I wander east in the direction of the University of Zadar, although with no plan on heading there. I pass colorful docked boats, a statue of Špiro Brusina holding a conch, and, finally, a beautiful pebble beach. While I smile walking along its curves, small rocks crunching underfoot and the sun warming my face, I can’t help but feel a twinge of regret at not coming when I could actually don a bikini instead of a hoodie and wool hat.
In Zadar, you’re never too far from the water and boats
Beach in Zadar, walkable from the old town
It’s only 3:30pm when I’m done walking the coast, so I stop into a waterfront cafe with a lively vibe called Hitch Bar. I’m actually drawn to it because the windows feature the exact design I have tattooed on my back. I guess that’s what you get for picking travel tattoos off of Pinterest. My double espresso comes to 6 Kunas (~83 cents), and I choose the outdoor tables with sea views paired with dance music, over the modern interior with its floor-to-ceiling windows and sleek minimalist space.
Hitch Bar views
Zadar’s ambient waterfront
The hostel had informed me that if I really wanted to experience Zadar like a local I would need to master the art of doing nothing, sitting at a cafe for hours and just enjoying the atmosphere. I suck at doing nothing, but genuinely delight in it for a good 26 minutes reading Lolita before I decide to head back to seek out something delicious to eat.
During off-season many local restaurants are closed. That being said, I do discover one highly recommended venue that’s open outside the tourist peak: Restaurant 2Ribara. Prices are reasonable — I paid less than $10 for the largest cheeseburger of my life with generous sides of fries and a kind of stewed rice and vegetable. It was so big I brought half home for the next evening (Boutique Hostel Forum has a small kitchen). They had a lot of delicious-looking seafood options, but unfortunately I was on a strict budget.
The biggest burger of my life
My favorite place to eat was definitely Slad, a takeaway pizza, sandwich and gelato shop located diagonal from the hostel on the corner of Siroka and Šimuna Kožičića Benje streets. Any local reading this is probably grimacing at this statement, and I’ll admit my stomach was led by my wallet on this trip. Slad had enormous slices of pizza — bigger than in NYC — topped with whole fresh peppers and thick bacon slices for 12 Kunas ($1.65) and delicious gelato in unusual flavors like Hello Kitty and Pokeman, although they also had fruit, chocolate and candy bar flavors, with a small cone being 8 Kunas ($1.10). At night, I’d grab some gelato and walk along the nearby waterfront.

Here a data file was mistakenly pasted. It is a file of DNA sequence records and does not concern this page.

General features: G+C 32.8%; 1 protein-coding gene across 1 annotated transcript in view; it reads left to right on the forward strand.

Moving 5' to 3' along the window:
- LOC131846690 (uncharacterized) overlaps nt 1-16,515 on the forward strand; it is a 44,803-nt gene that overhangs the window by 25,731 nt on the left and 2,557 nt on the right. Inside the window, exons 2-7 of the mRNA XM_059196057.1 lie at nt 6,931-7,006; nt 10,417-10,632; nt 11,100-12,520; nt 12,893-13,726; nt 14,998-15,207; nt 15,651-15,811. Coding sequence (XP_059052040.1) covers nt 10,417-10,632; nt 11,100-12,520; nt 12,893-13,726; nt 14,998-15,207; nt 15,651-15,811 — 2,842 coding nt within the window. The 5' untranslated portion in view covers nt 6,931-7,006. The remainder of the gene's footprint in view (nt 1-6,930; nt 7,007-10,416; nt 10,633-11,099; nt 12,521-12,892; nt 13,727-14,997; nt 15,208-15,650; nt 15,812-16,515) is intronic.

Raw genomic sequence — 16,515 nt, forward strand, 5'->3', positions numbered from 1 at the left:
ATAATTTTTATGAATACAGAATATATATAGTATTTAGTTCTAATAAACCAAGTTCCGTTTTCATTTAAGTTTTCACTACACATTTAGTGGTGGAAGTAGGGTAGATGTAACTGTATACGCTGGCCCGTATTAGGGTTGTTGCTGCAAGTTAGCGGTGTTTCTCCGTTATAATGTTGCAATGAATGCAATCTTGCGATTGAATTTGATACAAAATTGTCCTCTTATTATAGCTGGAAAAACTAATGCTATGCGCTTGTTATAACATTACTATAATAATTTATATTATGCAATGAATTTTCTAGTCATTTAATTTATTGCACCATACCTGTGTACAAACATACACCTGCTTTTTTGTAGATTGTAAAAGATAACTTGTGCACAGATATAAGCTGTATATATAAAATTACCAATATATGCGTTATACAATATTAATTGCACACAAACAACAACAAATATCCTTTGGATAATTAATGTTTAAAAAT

Hello Kitty gelato, anyone?
A Zadar Day Trip
My plan for one of my day’s in Zadar had been to wake up early and visit Plitvice Lakes National Park; however, I was sad to learn buses only ran to the park in the late afternoon during off-season, meaning by the time I made it there it would be time to head back. Bummer.
But, hope was not lost. Boutique Hostel Forum recommended Krka National Park, about 60-90 minutes away, as an alternative, stating that while smaller than the lake, it was even more beautiful. Best of all, even off-season there were buses almost every hour heading to the historic town of Šibenik — also worth exploring — from which I picked up a bus to head 20 minutes to Lozovac and enter the park.
This was perfect; however, the issue was that buses to and from Lozovac were limited. In fact, for the return journey my only options were 12:45pm and 5pm. In an effort to be practical, I took a 7am bus from Zadar to Šibenik (about $6.50), to catch the 9am bus from Šibenik to Lozovac (about $2), as the next one wasn’t until 11am. Otherwise I wouldn’t be getting back to Zadar until 7pm the latest. No thanks.
I set my alarm for 5:45am — luckily off-season meant I had the hostel dorm to myself — shoved my leftover cheeseburger and fries down my gullet and ran to catch a bus to a bus to a bus. Fun!
Side note: Buses from old town Zadar to the main bus station run every 15 minutes, and take about 10 minutes to get from old town to the main terminal.
Once at the bus station, a Japanese girl whom I later learned was named Chi asked if was going to Krka National Park and where I was from. Apparently I do not blend in as a Croatian.
We became fast friends and explored the park together after paying our 90 Kunas (~$12) each admission — 70 Kunas (~$9.60) if you have a student ID. Chi had gotten to visit Plitvice Lakes National Park, and agreed with my hostel that Krka is more beautiful, although she mentioned that because it’s winter many of the trails and the lakes themselves were frozen, and that it’s probably gorgeous in summer.
Just a reason to come back, I guess.
Beautiful boardwalk path in Krka National Park
Krka National Park has an interesting landscape and history. In 1985, 26,935 acres (109 square kilometers) of the Krka River was granted national park status due to its abundance of fauna and flora (1022 plant species!), heritage sites and seven unusual waterfalls. You see, these aren’t just any waterfalls, they’re travertine waterfalls, created by barriers made from limestone that has settled out of the water and onto organisms like moss and algae, creating amazing geomorphological formations.